2003 Cadillac CTS Reviews

2003 CTS New Car Test Drive


Cadillac has broken a lot of new ground with its all-new CTS. It drives like a European luxury sports sedan and, like Mercedes-Benz and BMW, this new Cadillac uses rear-wheel drive instead of front-wheel drive. It is designed to appeal to younger buyers who want European performance in an American luxury product. The smallest of Cadillac's sedans, the CTS replaces the European-built Cadillac Catera, two generations of which failed to capture the imagination of the American buying public. 

The CTS is built in America, but its power, handling, luxury, and electronics put it in direct competition with sedans from around the world: the Mercedes-Benz C-Class, the BMW 3 Series, the Audi A4, the Lexus ES 300, and the Lincoln LS. Cadillac engineers used a BMW 5 Series (the previous 528i) as a performance benchmark. This is the first car to be built on GM's all-new Sigma rear-wheel-drive platform. The CTS will be built in GM's first brand-new factory in years, in Lansing, Michigan. 


Cadillac CTS is a five-passenger, four-door sports sedan powered by a 3.2-liter dohc V6 engine. For the first time ever in a GM car, it comes with a choice of either a five-speed manual or a five-speed automatic overdrive transmission.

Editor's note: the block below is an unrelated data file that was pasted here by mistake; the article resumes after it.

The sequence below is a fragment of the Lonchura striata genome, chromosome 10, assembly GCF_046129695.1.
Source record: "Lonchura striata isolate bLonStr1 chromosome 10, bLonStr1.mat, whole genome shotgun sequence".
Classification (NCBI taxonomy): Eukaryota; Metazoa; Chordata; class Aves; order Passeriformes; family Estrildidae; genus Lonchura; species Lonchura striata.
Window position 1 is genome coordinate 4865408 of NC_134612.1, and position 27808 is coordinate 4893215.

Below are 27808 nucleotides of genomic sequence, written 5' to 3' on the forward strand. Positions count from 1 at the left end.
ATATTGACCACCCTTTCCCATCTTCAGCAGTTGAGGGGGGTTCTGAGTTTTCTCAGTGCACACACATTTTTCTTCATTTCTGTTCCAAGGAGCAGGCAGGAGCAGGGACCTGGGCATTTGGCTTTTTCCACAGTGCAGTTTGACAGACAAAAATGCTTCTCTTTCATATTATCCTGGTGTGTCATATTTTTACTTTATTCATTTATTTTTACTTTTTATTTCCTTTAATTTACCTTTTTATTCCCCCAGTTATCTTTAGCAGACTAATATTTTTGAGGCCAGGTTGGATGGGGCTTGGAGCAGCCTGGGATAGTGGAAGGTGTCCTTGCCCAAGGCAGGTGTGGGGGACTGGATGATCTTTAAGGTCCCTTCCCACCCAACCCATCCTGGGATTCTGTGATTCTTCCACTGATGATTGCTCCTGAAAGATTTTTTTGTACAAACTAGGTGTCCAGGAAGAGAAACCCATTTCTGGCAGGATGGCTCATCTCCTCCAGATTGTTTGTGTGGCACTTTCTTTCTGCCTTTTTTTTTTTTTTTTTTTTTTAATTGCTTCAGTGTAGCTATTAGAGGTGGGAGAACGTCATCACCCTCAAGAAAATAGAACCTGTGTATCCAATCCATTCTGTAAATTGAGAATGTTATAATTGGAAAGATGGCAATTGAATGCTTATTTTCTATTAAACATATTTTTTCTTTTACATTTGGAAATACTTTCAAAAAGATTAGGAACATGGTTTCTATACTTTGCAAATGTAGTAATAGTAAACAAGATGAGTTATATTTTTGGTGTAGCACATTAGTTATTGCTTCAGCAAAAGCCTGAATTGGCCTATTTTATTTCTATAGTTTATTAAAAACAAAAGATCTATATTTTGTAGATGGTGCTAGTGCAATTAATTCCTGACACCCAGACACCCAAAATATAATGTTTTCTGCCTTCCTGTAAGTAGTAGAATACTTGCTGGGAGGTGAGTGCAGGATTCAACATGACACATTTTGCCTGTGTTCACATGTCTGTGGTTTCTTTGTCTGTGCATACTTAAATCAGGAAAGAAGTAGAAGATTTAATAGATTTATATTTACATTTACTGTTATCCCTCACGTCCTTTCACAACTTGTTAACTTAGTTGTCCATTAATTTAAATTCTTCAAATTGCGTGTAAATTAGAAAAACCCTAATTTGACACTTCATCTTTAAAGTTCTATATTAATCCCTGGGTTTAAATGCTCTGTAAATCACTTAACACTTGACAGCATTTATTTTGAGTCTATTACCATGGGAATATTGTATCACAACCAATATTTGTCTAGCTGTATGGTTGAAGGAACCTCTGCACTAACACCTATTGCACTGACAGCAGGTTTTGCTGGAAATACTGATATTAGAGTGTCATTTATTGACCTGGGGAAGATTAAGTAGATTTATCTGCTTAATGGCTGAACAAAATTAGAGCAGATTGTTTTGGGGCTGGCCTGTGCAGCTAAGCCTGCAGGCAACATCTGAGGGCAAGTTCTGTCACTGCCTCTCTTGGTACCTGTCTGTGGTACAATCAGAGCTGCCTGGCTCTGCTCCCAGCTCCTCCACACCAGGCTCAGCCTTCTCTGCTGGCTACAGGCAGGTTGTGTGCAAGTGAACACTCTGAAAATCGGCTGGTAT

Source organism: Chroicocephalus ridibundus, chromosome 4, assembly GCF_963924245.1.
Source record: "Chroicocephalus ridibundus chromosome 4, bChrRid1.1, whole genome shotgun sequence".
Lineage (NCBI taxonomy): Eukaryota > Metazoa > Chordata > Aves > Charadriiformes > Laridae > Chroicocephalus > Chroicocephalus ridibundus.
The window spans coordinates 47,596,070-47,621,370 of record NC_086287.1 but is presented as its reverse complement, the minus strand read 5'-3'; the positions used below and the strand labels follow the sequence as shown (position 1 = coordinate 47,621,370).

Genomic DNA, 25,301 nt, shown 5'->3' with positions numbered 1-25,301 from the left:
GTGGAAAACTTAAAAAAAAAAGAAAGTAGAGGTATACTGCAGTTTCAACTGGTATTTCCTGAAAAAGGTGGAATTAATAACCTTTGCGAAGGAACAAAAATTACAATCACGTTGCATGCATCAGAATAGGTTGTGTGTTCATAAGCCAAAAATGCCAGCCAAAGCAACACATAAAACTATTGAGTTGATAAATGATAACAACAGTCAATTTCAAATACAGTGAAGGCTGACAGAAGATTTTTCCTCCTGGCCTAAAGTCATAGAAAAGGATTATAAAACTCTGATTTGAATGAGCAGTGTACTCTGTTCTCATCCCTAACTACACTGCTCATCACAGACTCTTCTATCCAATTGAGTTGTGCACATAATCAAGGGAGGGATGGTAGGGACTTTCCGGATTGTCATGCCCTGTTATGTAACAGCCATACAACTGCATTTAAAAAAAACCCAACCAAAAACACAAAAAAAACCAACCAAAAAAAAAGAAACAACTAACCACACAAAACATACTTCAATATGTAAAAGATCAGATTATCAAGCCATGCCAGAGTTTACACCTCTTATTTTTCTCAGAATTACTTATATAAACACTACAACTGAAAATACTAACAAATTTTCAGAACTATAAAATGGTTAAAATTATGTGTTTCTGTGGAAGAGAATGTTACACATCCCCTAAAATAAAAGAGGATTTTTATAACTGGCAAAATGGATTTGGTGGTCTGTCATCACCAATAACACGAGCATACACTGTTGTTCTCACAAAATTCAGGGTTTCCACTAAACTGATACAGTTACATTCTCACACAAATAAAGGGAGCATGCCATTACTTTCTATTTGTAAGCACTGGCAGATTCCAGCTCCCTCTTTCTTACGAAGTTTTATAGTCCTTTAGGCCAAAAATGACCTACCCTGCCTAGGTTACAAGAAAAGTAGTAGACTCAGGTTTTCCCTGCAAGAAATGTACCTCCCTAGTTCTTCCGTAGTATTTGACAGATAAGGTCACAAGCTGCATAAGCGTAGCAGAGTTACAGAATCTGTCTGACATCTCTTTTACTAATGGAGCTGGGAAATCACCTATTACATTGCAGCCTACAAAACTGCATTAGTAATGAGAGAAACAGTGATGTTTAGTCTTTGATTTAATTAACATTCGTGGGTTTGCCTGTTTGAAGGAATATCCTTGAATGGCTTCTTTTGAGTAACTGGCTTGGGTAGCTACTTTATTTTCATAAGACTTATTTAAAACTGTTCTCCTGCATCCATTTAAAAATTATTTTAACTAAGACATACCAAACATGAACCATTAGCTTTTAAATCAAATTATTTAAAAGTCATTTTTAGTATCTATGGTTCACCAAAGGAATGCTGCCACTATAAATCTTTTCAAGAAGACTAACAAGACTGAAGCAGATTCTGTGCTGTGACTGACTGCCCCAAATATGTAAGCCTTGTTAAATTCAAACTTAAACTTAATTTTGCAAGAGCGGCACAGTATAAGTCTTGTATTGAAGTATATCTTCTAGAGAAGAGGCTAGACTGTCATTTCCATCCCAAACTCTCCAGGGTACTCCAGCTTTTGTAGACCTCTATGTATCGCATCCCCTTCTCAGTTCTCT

Three variants of the CTS are available. The base CTS starts at just $29,990, which includes the $640 destination charge. (Everyone should include destination charges in their pricing.)

Two big packages are available for the CTS. The CTS Luxury Package ($2,000) includes an eight-way power adjustable passenger seat, audible theft deterrent system, Zebrano wood trim, memory package, rear-view mirror compass, and a three-channel programmable garage door opener with electronic voice recorder. 

The CTS Luxury Sport Package ($3,500) includes all of those features plus the Stabilitrak 2.0 chassis control system, sport-tuned suspension, high-performance brake linings, load-leveling rear suspension, speed-sensitive power steering, and 17-inch polished wheels with V-rated tires. 

Other options on our test car included the five-speed electronic automatic transmission, a Bose premium sound system with cassette/six-disc CD changer and CD-ROM-based navigation, 16-inch wheels, an engine block heater, heated front seats, express-open sunroof, xenon high-intensity discharge headlamps and a split-folding rear seat: The entire enchilada, the most expensive CTS you can buy, and it retailed for $39,690. 

Whether buyers will opt for the five-speed manual transmission for truly sporty driving remains to be seen. But it is notable that Cadillac went to the trouble of developing the manual gearbox with German supplier Getrag. It says clearly that Cadillac sees the CTS as a sports sedan. It's a good transmission, whether anyone buys it or not. 

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